However, if you really want to know what Groot was saying throughout the film, you'll have to find a copy of Gunn's special Groots-only script, which he gave to Vin Diesel so that he would know how to perform each line (in no fewer than sixteen languages this time).

Who's that duck?

Howard the Duck, as voiced by Seth Green, makes a cameo in the bar on the seedy sex planet (I forget the name, so I'm going to call it Eroticon 6). Green cameod as Howard in the final post-credits scene in the first Guardians of the Galaxy movie, having been part of the Collector's collection of weird galactic stuff. I don't foresee the interdimensional traveller from Duckworld becoming a star in the MCU, but given that Squirrel Girl is set to appear in an upcoming TV series, nothing is impossible. Although the 1986 Howard the Duck film is considered to be its own, separate entity, I see no reason we can't include it in the MCU. Obviously Howard looks a little different, but it's been a few years and he's clearly been through some rough times.

What's up with Stan Lee's cameos?

There's a fairly long-standing fan theory that the reason Stan Lee can appear in different contexts in multiple Marvel movies (including Big Hero 6 and films from Sony and Fox and so across multiple universes) is that he is, in fact, portraying the Watcher, an immensely old and powerful being that appears in order to witness significant events in the marvel universe's history.

Vol. 2 reveals that, while he might not be a Watcher, he certainly hangs out with them. Both of Stan's cameos in the movie see him with a group of Watchers on an asteroid, before they move on to places unknown. The Watchers have made appearances throughout the Marvel comics, usually in the person of Uatu, generally known just as The Watcher, who first appeared way back in Fantastic Four #13 in 1963. Co-created by Stan Lee, they are among the most powerful of the Marvel universe's many races, but usually remain uninvolved in the universe's affairs. In his cameos, Stan regales the Watchers with stories of his previous cameos, which goes to show that, whoever he is, he's the same being in each of his appearances.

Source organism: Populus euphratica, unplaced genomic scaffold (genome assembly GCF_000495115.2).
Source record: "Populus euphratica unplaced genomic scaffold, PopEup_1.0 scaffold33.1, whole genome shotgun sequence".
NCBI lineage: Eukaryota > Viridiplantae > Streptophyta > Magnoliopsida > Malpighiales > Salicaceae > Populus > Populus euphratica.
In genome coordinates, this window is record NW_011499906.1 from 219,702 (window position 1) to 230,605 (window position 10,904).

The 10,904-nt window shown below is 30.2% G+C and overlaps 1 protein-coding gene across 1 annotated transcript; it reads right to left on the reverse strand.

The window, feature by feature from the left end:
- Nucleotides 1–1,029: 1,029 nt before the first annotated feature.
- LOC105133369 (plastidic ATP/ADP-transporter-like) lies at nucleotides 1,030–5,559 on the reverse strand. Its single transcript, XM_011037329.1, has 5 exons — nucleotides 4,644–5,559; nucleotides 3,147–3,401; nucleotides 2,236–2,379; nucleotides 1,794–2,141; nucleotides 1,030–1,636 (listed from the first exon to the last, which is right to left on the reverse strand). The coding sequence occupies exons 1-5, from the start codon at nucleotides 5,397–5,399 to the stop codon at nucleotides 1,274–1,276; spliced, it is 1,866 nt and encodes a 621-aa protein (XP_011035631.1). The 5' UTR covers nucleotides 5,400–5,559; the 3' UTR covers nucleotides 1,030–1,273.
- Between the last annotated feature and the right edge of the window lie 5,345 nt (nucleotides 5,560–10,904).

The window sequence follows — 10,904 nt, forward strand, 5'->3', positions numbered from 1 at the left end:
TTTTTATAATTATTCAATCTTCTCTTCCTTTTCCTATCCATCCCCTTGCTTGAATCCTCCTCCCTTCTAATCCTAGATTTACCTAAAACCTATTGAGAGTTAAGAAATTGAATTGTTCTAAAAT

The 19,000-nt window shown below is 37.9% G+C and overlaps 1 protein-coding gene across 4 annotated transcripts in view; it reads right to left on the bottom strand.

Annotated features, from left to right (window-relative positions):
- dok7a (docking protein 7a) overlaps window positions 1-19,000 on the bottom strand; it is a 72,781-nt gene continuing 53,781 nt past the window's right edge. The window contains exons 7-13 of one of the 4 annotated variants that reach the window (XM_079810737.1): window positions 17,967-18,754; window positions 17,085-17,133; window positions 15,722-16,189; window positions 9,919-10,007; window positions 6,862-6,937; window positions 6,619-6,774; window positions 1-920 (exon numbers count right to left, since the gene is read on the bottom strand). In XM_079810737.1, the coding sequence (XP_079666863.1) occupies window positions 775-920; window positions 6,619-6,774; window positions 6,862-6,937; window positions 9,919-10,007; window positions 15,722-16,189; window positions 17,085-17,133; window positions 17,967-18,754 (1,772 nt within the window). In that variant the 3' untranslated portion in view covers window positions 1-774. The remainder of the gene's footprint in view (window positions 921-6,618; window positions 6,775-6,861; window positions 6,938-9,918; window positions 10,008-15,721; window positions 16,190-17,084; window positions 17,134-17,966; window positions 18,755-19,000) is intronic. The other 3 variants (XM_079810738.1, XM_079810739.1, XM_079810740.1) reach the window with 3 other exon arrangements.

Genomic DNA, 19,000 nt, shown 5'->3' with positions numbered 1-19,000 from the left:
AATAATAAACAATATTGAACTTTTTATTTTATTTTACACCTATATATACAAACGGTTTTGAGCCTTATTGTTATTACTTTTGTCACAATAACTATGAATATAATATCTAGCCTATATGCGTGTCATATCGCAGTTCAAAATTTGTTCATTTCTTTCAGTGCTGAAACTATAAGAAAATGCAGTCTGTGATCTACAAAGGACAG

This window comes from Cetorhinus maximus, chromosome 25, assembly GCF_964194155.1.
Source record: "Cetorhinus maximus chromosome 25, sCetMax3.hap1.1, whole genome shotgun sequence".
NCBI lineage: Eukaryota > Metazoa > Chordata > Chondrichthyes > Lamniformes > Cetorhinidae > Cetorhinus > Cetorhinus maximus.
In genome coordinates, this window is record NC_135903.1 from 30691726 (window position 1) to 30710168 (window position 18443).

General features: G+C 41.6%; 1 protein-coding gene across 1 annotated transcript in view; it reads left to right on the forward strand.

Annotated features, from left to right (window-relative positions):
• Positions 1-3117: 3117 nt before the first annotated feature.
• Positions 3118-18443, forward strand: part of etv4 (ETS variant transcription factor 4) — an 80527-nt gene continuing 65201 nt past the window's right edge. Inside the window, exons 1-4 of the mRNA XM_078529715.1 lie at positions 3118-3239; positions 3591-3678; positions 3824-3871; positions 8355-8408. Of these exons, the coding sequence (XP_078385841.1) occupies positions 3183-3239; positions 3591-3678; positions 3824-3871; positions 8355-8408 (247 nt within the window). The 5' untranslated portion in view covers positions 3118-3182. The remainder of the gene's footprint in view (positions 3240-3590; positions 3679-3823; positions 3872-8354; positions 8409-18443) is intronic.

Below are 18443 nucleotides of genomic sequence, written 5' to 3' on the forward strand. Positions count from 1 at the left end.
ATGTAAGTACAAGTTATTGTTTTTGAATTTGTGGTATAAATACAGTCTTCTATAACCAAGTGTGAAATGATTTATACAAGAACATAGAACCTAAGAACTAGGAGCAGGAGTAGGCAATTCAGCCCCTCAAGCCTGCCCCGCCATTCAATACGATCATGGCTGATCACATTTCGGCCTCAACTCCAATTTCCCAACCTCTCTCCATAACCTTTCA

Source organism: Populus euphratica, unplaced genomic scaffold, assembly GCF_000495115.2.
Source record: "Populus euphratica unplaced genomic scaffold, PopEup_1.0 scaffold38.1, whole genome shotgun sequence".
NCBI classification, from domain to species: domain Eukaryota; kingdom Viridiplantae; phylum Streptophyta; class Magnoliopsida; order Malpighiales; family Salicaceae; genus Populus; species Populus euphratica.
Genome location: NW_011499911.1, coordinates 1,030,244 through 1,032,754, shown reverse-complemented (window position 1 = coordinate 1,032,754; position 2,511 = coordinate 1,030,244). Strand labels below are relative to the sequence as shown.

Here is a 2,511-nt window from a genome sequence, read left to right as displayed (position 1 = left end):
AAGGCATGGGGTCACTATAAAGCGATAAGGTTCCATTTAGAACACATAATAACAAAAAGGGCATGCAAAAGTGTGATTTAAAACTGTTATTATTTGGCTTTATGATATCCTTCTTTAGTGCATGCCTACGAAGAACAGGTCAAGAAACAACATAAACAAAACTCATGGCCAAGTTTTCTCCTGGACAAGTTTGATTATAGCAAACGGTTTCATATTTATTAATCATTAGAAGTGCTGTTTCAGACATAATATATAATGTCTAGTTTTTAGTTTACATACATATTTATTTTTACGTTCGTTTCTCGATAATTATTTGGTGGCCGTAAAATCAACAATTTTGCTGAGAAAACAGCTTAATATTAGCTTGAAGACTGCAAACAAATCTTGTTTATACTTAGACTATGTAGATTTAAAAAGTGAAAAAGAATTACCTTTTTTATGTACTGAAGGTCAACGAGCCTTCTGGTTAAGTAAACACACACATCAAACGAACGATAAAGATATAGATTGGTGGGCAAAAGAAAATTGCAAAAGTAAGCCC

Is that guy really called Taserface?


Yep. The funniest ongoing joke in the film is named after a character from the comics. Taserface was introduced in the first issue of the 1990 Guardians of the Galaxy comics, an alien cyborg who fought the gang to a stalemate. He later ditched the stupid name, going as "the Nameless One" for a bit before settling on Overkill, which is marginally less silly than Taserface.

Sunday, 7 May 2017

COMICS TO SCREEN: Supergirl 2-19 & The Flash 3-20